rjberner- agree with you on the prices in the used tandem market. if only i was able to get those prices on my used half bikes. the hardest pill to swallow was the commuter. Had fenders, generator light and internal 7spd hub. Only problem was I never once commuted to work by bike as I take the train every day. and don't get me started on the yeti...i better love riding a tandem. :)
05-02-06, 07:31 PM
in opposition to rj's bad luck with ebay, i got really lucky. it did take me about 6 to 8 months of checking every few days and knowing what size i wanted. i ended up with a 2002? burley duet with a shimano flight deck computer, rock shox seat post, rear rack and an arai drum brake for $910 plus about $150 to ship it. it was nearly new with a few scraches and paint chips but nothing major. so keep your eyes open 'cuz the deals are out there.
i agree w/ rj on getting a newer tandem as well. when i was looking some of the old tandems had 27" wheels and old crappy drive trains that would be really expensive to update and by that time you would be close enough to the price of a new one.
05-02-06, 08:57 PM
You might want to try looking around at bike rental places. I just bought an old schwinn cruiser tandem for really really cheap. Its not performace oriented at all and needs a little work, but thats OK with me. BTW I live in Breckenridge CO and a lot of the ski shops do bikes in the summer so its probably a little easier for me to pick up a used tandem...;)
05-02-06, 11:17 PM
I can't say enough good things about the quality of technical advice on this forum. However I think when it comes to this one issue: advising the about to be tandemist, there could be some lessons learned by the sages. I urge the o.p. to test ride a Raleigh Coupe or hell buy one sight unseen. It is right in your price range. It will be a better bike than the two of you will know what to do with and will be NEW. The 2005/2006 Coupes have nice stiff aluminum frames and 9sp rear clusters. Disk brakes f/r. Are you going to find any of that on a seven year old Santana? You should be able to do a fair amount of swapping out customization before taking possession so you can go home with the tandem you want. Drop bars, different seats, better pedals. All for no extra charge. Try doing that with a classified ad seller. I'm sorry with bikes like the Coupe by Raleigh and similar rides from Fuji and KHS, the only reason to buy an older tandem from the specialty builders would be to get a bike for much less than the grand or so that the entry-level tandems cost new. Since that isn't going to happen soon its a no brainer for me.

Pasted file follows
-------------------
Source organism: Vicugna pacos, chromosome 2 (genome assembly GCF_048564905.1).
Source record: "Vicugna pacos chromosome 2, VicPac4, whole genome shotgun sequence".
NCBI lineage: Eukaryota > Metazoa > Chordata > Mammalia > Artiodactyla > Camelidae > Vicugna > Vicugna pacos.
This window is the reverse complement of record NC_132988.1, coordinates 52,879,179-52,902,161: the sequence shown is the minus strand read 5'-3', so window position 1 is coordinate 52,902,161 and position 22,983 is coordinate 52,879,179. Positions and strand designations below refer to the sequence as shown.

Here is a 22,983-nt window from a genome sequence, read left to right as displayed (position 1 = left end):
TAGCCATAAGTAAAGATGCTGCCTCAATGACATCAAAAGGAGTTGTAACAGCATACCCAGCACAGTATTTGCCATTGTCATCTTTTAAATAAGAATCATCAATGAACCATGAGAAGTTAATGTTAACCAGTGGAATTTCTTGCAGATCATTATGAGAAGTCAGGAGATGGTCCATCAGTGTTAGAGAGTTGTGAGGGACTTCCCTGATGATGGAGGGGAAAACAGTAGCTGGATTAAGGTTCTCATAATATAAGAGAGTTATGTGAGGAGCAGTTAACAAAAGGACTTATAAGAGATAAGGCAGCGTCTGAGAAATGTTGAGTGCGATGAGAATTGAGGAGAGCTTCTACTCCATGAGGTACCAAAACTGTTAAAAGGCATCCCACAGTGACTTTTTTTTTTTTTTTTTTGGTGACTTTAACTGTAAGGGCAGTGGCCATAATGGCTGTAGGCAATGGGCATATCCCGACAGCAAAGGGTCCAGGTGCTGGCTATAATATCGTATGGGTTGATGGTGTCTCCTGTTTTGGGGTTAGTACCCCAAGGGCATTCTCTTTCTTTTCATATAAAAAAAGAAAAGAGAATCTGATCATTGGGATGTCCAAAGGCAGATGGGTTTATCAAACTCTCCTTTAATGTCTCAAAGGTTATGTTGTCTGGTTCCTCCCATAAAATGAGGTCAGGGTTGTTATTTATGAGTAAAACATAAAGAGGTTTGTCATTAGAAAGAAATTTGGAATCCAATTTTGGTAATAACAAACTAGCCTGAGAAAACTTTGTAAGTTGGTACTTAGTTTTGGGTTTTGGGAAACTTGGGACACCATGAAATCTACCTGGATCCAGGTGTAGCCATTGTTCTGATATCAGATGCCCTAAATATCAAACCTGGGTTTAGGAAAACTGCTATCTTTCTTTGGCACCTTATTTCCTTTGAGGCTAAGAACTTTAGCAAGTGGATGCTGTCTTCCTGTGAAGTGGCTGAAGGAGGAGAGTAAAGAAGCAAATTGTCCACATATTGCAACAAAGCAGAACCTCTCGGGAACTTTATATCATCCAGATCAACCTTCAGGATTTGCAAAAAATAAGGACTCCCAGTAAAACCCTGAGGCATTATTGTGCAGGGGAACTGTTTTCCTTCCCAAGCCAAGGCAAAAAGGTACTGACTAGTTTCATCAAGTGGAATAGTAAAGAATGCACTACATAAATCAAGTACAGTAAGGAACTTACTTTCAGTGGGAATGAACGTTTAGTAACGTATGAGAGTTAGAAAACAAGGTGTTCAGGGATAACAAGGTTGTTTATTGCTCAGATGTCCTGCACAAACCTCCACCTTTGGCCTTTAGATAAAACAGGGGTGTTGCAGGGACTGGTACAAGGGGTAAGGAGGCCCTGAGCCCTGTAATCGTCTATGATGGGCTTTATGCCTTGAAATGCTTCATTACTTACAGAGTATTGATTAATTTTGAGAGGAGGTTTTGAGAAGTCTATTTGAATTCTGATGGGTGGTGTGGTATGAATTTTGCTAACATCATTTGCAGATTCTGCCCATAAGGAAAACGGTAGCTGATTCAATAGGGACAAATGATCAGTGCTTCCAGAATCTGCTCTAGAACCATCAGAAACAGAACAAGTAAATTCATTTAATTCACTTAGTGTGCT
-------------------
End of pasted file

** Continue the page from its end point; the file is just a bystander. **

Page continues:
05-02-06, 11:47 PM
A nice shape, low mileage used tandem can be a better deal/ride than a brand-new budget tandem, even with economy no-name disc brakes. Do suggest lots of test riding so you can compare; price and fancy decals are not prerequisites for a good handling ride-for-two. The heart of any bike is its frame, and an economy steel or alu bike will have trouble competing with an older, but quality frame, even without the latest geegaw componentry.
Remember this is your first tandem . . . within 2 years you'll be riding something different/better!
Larry and Mel would be the ideal places to test ride and shop/compare before investing.
Pedal on TWOgether!
Rudy and Kay/zonatandem
05-03-06, 09:06 PM
I would not discount what Leisesturm has to say. Back in the day, there were good tandems (for their time) and there were junk tandems, not much in between. Raleigh/KHS/Fuji entry level tandems have 700c wheels (not 27 inch), STI shifting, sealed bearing bottom brackets and a lot of name-brand components where it counts (hubs, derailleurs, shifters) and decent frames with lifetime warranties. These bikes weigh in at 40-42 lbs which is right in the ballpark with older Santana steel framed tandems. I bet I could get my KHS Milano large size under 40 lbs just by switching out the 48 spoke wheels for a set of Sweet 16's (but the wheels might be worth more than the bike!!!). You might get lucking and pick up a Cannondale or Burley used for a decent price as they cost less new. But if you find a $1000 Santana, it is going to be 10 years old or older with barcons, a 7 speed freewheel and most likely 27'' wheels. And the old Santana frame is not going to be any stiffer than today's entry-level frame.
Not that it matters, but I can crush 95% of the tandem teams I have ever ridden with riding a $900 bike with an inexperienced and not-terribly-athletic stoker. If I had a better bike we would only be marginally faster and no more comfortable.
05-04-06, 08:50 AM
the only reason to buy an older tandem from the specialty builders would be to get a bike for much less than the grand or so that the entry-level tandems cost new. Since that isn't going to happen soon its a no brainer for me.
Last weekend I got a used Burley Samba for $500 off Craigslist...
It needs some updating, but I like to do my own wrenching anyway. It's rideable as it is right now though...
$50 in parts will get it in perfect working order. $500 in upgrades will fine-tune it to where it will fit my long-term needs.